The High Court of Australia last week ruled that price fixing agreements entered into between Air New Zealand Ltd (Air NZ), PT Garuda Indonesia Ltd (Garuda), and other international airlines, which occurred between 2002 and 2006, breached Australia’s competition law.
The Australian Competition and Consumer Commission (ACCC) took action against Air NZ in 2009, and Garuda in 2010, alleging they colluded with other airlines on charges for fuel, security,
insurance surcharges, and a customs fee, for the carriage of airfreight from origin ports in Hong Kong (both airlines), Singapore (Air NZ) and Indonesia (Garuda) to destination ports in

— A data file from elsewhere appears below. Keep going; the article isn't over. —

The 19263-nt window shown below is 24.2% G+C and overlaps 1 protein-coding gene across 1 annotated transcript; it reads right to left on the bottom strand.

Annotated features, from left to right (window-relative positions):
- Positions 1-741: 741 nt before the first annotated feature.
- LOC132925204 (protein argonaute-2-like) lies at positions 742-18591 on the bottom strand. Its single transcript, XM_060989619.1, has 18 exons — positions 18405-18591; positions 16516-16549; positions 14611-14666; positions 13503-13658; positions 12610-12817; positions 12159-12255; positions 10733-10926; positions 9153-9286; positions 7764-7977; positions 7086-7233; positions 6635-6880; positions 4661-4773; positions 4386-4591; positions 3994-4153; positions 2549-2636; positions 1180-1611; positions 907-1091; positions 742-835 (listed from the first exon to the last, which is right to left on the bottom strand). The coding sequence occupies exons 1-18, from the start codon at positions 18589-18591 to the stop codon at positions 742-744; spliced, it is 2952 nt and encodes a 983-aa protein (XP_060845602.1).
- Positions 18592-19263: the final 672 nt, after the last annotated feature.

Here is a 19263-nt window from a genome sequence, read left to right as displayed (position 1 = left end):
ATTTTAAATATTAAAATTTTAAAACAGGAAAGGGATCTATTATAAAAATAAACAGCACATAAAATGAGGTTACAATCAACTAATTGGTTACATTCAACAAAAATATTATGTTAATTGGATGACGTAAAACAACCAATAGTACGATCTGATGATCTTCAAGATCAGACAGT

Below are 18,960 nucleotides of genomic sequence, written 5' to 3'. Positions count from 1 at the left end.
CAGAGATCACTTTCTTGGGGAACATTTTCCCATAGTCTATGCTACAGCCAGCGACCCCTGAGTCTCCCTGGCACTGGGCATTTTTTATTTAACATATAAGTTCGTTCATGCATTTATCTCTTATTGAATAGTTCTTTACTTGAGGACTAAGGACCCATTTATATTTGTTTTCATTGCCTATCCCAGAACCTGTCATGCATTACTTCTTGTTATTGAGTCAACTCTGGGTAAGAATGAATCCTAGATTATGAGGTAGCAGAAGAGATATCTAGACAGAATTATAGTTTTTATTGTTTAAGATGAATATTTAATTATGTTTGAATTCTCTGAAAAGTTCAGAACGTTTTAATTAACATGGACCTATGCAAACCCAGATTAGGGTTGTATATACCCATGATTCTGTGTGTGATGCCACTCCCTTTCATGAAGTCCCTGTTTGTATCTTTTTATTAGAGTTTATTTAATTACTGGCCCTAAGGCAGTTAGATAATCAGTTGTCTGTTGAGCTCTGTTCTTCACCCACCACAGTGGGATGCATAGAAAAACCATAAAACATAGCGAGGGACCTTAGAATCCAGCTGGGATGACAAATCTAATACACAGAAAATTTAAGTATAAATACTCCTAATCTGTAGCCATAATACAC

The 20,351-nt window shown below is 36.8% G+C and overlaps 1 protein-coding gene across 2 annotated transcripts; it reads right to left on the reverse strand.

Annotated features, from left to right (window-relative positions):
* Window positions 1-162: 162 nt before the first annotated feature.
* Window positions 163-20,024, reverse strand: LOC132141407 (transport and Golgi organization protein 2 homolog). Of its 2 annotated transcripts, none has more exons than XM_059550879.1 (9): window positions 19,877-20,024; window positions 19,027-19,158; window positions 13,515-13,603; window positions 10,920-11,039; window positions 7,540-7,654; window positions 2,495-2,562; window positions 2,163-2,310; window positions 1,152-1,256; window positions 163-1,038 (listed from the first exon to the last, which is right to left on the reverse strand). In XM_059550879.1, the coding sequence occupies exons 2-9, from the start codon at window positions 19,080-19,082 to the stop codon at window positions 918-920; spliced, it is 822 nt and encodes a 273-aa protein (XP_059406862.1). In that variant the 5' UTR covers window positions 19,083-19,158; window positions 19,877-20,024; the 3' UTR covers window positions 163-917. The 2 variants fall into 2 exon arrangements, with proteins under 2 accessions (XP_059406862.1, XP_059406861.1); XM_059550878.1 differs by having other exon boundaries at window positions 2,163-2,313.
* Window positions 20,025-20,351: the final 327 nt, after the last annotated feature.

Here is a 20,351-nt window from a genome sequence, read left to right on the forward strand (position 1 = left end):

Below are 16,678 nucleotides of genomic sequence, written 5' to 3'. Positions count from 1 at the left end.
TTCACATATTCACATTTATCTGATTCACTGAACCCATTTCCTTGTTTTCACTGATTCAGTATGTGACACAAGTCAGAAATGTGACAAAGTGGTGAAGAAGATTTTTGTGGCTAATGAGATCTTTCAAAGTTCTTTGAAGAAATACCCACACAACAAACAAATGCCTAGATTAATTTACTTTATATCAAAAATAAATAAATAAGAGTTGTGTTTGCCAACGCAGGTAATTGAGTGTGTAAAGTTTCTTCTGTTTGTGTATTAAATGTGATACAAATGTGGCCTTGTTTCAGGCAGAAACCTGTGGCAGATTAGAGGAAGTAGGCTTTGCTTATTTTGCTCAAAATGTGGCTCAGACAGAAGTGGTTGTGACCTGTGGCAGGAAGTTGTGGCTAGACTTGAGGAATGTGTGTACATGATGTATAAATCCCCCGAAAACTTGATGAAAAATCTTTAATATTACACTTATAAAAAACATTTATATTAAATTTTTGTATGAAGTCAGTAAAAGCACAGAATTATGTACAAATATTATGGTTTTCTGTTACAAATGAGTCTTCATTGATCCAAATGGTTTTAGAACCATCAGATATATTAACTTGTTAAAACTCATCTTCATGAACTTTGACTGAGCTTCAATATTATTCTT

The High Court unanimously dismissed the appeals by each airline and held that all aspects of the market, including the presence of customers in Australia, need to be considered in deciding whether a market is ‘in Australia’.
Between 2008 and 2010, the ACCC took proceedings against 15 international airlines. 13 airlines settled, with Federal Court judges imposing penalties totaling A$98.5 million.
Competition regulators around the world have taken action in relation to the air cargo cartel, with fines or penalties ordered against various airlines in Europe, the U.S., South Korea, New Zealand, Canada, and India.
Nol van Fenema